BTW Training Solutions- ELDT Traveling Providers

As I sit here to create my first blog post…(yes, it is very late in the game), I want to discuss ELDT traveling providers.  As any good blogger would do, I searched Google to see how often that term is searched.  To my surprise, Google Surfer said that it’s searched zero times a month in the United States.

That finding backs up what I’ve discovered while making sales calls, most people have never heard of a traveling provider and therefore don’t know they have this option for meeting ELDT requirements.

What is a traveling provider?  A traveling provider is an ELDT training provider that offers training at a location other than their own registered location.  Training providers are required to register their training locations with the FMCSA unless they certify as a traveling provider.

Traveling providers may have their own CDL school/training location, but also provide traveling services.  However, many schools do not provide these services, because it’s too much trouble and they are plenty busy training students at their location.

How can a traveling provider help you?  If you are interested in completing ELDT training and acquiring your CDL, a traveling provider maybe able to help you by bringing the training to you.  This will typically save time and money.  However, many traveling providers do not supply the training vehicle (and certainly not the training location), so you as the student must have access to a location and a vehicle to use for training.  As you might imagine, most folks are not able to provide these.

Although not the majority, there are some individuals in that unique situation.  Luckily for them, traveling providers may be the best option to help them complete the required ELDT.  As mentioned earlier, traveling providers can be used to satisfy the required ELDT in less time and for less money than attending a trucking school or CDL program.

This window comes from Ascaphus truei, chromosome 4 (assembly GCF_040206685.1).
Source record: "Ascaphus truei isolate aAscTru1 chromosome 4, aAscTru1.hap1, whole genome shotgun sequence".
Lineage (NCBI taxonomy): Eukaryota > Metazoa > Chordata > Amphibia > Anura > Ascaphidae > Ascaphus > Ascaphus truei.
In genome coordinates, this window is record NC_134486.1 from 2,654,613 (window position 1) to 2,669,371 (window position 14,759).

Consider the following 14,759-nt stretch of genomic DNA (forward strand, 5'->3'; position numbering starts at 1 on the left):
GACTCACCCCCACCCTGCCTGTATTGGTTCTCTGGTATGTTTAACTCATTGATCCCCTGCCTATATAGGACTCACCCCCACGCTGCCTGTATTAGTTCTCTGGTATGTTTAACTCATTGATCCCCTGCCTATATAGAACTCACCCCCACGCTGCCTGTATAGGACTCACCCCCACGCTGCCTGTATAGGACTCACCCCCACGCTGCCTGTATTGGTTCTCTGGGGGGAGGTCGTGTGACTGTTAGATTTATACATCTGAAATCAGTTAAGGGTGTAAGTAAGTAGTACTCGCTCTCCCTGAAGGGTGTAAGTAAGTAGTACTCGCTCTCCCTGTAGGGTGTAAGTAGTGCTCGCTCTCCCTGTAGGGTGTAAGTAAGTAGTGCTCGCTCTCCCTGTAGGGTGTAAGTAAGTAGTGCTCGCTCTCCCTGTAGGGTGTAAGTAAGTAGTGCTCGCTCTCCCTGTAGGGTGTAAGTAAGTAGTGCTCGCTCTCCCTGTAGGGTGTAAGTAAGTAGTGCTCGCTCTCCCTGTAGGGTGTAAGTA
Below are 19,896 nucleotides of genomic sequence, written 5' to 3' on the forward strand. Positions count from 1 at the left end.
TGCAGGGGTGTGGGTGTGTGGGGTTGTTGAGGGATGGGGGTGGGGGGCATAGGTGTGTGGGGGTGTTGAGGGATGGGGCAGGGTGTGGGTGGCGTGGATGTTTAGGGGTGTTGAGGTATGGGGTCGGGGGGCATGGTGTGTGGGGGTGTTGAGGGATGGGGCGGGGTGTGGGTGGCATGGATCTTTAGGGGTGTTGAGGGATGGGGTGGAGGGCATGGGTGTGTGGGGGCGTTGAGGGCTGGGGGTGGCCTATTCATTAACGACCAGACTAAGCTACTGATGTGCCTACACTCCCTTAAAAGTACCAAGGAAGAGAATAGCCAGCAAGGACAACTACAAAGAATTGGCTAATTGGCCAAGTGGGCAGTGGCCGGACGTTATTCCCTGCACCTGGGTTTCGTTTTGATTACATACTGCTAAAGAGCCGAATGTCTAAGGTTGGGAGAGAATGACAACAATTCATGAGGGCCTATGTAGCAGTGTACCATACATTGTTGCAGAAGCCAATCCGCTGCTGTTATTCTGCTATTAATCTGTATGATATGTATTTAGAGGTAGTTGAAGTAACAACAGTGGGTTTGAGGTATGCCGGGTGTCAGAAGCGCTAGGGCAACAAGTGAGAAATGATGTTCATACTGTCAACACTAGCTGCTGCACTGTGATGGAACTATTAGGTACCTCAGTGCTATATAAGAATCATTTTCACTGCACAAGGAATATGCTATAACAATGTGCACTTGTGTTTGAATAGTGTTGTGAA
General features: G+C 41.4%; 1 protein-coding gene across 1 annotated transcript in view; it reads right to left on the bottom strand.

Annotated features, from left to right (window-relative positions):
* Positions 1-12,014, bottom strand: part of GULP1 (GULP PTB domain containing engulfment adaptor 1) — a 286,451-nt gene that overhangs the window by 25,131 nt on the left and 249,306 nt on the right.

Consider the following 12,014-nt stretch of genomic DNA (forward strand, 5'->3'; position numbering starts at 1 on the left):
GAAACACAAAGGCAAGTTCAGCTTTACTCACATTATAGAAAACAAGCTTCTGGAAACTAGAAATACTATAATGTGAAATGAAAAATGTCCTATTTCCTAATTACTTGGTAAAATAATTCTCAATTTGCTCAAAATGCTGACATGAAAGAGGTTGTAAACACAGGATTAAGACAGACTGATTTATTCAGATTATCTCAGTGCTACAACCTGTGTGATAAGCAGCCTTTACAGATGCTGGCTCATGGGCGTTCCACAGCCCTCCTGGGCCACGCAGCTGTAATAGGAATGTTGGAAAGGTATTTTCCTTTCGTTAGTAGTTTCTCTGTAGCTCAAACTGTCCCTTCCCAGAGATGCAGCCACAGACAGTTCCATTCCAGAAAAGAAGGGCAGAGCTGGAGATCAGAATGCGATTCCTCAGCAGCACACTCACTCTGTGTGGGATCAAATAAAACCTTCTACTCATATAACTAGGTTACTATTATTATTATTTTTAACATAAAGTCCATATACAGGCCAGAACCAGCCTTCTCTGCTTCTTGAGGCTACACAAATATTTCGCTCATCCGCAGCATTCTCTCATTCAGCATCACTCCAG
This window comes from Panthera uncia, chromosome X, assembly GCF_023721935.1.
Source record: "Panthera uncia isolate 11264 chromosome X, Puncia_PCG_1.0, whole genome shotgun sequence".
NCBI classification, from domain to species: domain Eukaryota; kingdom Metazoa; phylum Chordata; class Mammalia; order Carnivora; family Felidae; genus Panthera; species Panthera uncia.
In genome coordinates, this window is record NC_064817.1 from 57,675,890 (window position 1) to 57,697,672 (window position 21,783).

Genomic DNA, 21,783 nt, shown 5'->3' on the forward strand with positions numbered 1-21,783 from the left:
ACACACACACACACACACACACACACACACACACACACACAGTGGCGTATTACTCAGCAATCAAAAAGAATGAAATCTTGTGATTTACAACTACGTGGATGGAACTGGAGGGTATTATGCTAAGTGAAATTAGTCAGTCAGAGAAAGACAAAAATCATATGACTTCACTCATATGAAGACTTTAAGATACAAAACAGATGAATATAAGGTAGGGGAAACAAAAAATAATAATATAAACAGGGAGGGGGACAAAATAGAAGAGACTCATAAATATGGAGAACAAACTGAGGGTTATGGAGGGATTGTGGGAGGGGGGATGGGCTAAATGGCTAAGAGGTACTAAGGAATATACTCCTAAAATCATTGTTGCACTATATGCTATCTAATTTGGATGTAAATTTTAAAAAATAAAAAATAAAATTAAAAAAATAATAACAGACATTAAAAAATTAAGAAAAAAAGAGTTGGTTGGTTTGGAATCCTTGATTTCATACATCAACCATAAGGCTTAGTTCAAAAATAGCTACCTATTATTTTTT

There are some things to watch out for if you are considering using a traveling provider:

  1.  Imposters- ALL ELDT providers are required to be certified by the FMCSA and listed on the Training Provider Registry(TPR) website.  You might consider doing a provider search to verify the trainer is certified.  
  2. Certified doesn’t mean Compliant- The certification process is very simple and almost anyone can do it, so even a scammer can get listed in the TPR.  Unfortunately, there is very little auditing going on among training providers and therefore many are not following all the rules.
  3. Do they meet your state’s requirements?- Being certified requires a trainer to also meet state regulations.  These regulations vary from state to state.  If fact, these are the most difficult compliance hurdle for traveling providers.  Consider asking a traveling provider if they meet your state’s regulations and ask if they could provide you with those regulations to confirm.
  4. Experience-  How much training experience does the provider have?  Have they operated the type of vehicle you need training in?  Do they have the correct endorsements for that vehicle?  What is their success rate with getting students to pass the CDL test the first time?  Instructors are required to have held a CDL for at least two years, but that doesn’t mean they have actually driven a commercial vehicle for any amount of time.  Nobody deserves to be trained by someone that doesn’t have actual driving experience!
  5. Do they have a valid CDL- I shouldn’t even have to include this one, but after a recent meeting with a Tennessee CDL Compliance officer, he said you’d be surprised how often we audit a training provider and find the instructor’s CDL is expired.  

If you would like to learn more about ELDT traveling providers or how we might be able to help you by providing on-site ELDT BTW training for you, reach out to us anytime!